3. Come and see your child during their lunch hour.
Most schools will allow children to have a visitor during lunch. Be sure to clear any visits with the school prior to making them. You will want to know if the school has dietary restrictions such as peanut allergies or gluten allergies that can be harmful to students.
Unless you have an order that precludes such contact, this is a chance for some extra parenting time. You can ask if bringing an appropriate snack for the entire class would be OK; some schools will allow this while others will not.
4. Ask the teacher if there is anything they need and then just get it.
It might sound like a bribery plan. Because it is.
One of the best stories relayed to me prior to writing this divorce article was of the teacher who told a father in passing, “The students could really use their own water bottles to avoid the need for constant drink breaks.”
The next day, the father arrived at the school with eight cases of water for her class. Keep in mind these types of things need to be for the classroom to avoid potential negative testimony later on.
5. Listen to what the teacher has to say.
Most teachers have master’s degrees in education meaning when it comes to educating young minds they know more than you.
* If a teacher takes disciplinary action towards your child, you should not question whether or not it was appropriate, but rather support the teacher’s decision. Common sense should be used here. Obviously if your child has been beaten by the teacher as punishment that is different than a child losing recess or having to call home. If you receive a call home from your child during the school day, follow up with consequences at home. Talk to the teacher about the activity, but DO NOT contradict their decision.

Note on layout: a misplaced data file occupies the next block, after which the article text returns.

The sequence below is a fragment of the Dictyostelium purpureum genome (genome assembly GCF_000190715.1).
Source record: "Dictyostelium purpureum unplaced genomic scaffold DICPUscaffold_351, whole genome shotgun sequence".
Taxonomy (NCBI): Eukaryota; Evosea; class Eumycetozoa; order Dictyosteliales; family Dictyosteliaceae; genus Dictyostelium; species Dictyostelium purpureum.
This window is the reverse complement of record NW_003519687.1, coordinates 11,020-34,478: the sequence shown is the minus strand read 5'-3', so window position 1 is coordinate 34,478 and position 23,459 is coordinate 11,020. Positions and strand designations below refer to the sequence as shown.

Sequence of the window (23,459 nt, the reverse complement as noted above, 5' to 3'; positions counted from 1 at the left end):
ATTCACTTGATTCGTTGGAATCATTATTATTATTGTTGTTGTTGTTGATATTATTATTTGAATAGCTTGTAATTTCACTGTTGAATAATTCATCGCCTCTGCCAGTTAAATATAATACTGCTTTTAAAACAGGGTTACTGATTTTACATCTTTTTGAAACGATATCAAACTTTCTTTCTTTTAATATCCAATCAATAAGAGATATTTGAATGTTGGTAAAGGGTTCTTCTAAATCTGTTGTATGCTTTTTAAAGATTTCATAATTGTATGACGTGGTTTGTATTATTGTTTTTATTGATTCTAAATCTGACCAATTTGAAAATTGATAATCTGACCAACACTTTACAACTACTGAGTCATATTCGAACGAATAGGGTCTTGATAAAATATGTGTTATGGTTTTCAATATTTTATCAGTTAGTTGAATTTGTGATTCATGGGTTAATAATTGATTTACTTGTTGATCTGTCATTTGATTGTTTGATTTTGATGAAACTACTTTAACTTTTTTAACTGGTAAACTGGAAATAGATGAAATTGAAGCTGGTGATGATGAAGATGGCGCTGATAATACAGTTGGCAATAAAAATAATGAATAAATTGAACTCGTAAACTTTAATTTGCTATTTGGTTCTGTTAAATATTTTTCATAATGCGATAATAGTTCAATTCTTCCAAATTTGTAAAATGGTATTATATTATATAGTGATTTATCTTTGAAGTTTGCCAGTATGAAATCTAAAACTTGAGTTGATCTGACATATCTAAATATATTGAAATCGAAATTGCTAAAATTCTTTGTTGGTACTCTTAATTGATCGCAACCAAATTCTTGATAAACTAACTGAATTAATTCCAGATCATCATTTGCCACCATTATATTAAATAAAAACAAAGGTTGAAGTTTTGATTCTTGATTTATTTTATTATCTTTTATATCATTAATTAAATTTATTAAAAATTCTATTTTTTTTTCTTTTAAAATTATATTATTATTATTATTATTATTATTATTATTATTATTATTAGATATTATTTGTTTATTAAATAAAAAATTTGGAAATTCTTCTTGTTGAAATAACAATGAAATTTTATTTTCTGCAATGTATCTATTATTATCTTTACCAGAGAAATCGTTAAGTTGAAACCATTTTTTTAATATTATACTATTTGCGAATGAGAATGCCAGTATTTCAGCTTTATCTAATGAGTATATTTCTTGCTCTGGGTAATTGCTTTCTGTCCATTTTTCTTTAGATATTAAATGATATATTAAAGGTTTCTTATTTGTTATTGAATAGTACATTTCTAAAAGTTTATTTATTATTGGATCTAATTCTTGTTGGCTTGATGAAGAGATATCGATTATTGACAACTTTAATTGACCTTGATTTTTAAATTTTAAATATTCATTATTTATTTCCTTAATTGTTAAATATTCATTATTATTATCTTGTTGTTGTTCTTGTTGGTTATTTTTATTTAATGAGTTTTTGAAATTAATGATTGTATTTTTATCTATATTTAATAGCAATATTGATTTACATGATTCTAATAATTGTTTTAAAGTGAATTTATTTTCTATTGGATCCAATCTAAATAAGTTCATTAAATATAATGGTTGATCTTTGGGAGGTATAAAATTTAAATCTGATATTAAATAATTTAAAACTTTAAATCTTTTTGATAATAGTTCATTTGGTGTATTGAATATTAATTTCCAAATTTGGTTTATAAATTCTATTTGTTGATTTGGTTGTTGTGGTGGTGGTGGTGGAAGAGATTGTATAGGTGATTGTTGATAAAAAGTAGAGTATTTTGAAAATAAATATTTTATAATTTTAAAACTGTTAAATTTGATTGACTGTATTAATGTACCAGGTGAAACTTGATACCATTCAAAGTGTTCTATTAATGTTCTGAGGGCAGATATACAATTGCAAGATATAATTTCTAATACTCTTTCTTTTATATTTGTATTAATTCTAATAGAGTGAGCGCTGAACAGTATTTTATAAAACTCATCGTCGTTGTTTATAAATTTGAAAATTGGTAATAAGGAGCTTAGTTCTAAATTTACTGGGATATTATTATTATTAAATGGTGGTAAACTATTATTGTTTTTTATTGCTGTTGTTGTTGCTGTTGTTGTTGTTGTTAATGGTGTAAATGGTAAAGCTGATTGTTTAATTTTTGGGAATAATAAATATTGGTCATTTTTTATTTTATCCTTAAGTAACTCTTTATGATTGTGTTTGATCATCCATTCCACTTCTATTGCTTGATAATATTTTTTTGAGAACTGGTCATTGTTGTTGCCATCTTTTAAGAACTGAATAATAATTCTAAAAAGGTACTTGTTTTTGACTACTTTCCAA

* If a teacher makes an educational recommendation do what you can to follow up with that recommendation whether it is tutoring, working on homework, or seeking more “professional” help. Teachers will be able to see changes in your child if you having professionals help with these things, even if you cannot.
Here’s the secret: most dads are out there are working every day and more often then not it is the mother who has the time to volunteer to help out. Mom most often gets the calls from school and picks up or drops the snacks.
Teachers see Moms do this every day. Fair or unfair, when a Dad does these things it sticks out because few dads do so. If once a semester you had lunch with your child or took a vacation day to go on a field trip that would stick out more in the teacher’s mind than dropping off snacks every week.
Fathers’ participation in the educational process is not as common as mothers’. You can make leaps and bounds with a few simple days off, and you will probably really like it, especially the field trips. I cannot recommend going on a field trip enough. I guarantee you will be happily exhausted at the end.